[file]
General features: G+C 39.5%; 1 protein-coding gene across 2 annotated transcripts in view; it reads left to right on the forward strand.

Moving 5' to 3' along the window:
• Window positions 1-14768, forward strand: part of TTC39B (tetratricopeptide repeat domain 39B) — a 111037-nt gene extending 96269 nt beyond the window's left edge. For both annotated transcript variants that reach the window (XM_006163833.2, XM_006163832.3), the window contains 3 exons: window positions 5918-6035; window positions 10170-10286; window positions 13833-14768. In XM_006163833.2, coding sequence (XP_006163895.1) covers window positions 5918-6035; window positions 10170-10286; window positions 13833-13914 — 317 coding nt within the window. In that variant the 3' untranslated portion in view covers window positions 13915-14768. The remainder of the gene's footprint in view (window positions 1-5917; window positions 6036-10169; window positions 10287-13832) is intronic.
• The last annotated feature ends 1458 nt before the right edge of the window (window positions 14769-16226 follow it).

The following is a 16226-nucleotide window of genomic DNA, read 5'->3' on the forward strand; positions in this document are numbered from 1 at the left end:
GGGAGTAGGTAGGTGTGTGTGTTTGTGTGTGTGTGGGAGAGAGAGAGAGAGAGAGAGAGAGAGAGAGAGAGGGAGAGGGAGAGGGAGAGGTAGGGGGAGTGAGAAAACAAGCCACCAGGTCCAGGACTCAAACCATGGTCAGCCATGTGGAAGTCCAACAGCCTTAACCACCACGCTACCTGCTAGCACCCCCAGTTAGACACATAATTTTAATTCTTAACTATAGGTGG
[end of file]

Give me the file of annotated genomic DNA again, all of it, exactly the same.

General features: G+C 39.5%; 1 protein-coding gene across 2 annotated transcripts in view; it reads left to right on the forward strand.

Moving 5' to 3' along the window:
• Window positions 1-14768, forward strand: part of TTC39B (tetratricopeptide repeat domain 39B) — a 111037-nt gene extending 96269 nt beyond the window's left edge. For both annotated transcript variants that reach the window (XM_006163833.2, XM_006163832.3), the window contains 3 exons: window positions 5918-6035; window positions 10170-10286; window positions 13833-14768. In XM_006163833.2, coding sequence (XP_006163895.1) covers window positions 5918-6035; window positions 10170-10286; window positions 13833-13914 — 317 coding nt within the window. In that variant the 3' untranslated portion in view covers window positions 13915-14768. The remainder of the gene's footprint in view (window positions 1-5917; window positions 6036-10169; window positions 10287-13832) is intronic.
• The last annotated feature ends 1458 nt before the right edge of the window (window positions 14769-16226 follow it).

The following is a 16226-nucleotide window of genomic DNA, read 5'->3' on the forward strand; positions in this document are numbered from 1 at the left end:
GGGAGTAGGTAGGTGTGTGTGTTTGTGTGTGTGTGGGAGAGAGAGAGAGAGAGAGAGAGAGAGAGAGAGAGGGAGAGGGAGAGGGAGAGGTAGGGGGAGTGAGAAAACAAGCCACCAGGTCCAGGACTCAAACCATGGTCAGCCATGTGGAAGTCCAACAGCCTTAACCACCACGCTACCTGCTAGCACCCCCAGTTAGACACATAATTTTAATTCTTAACTATAGGTGG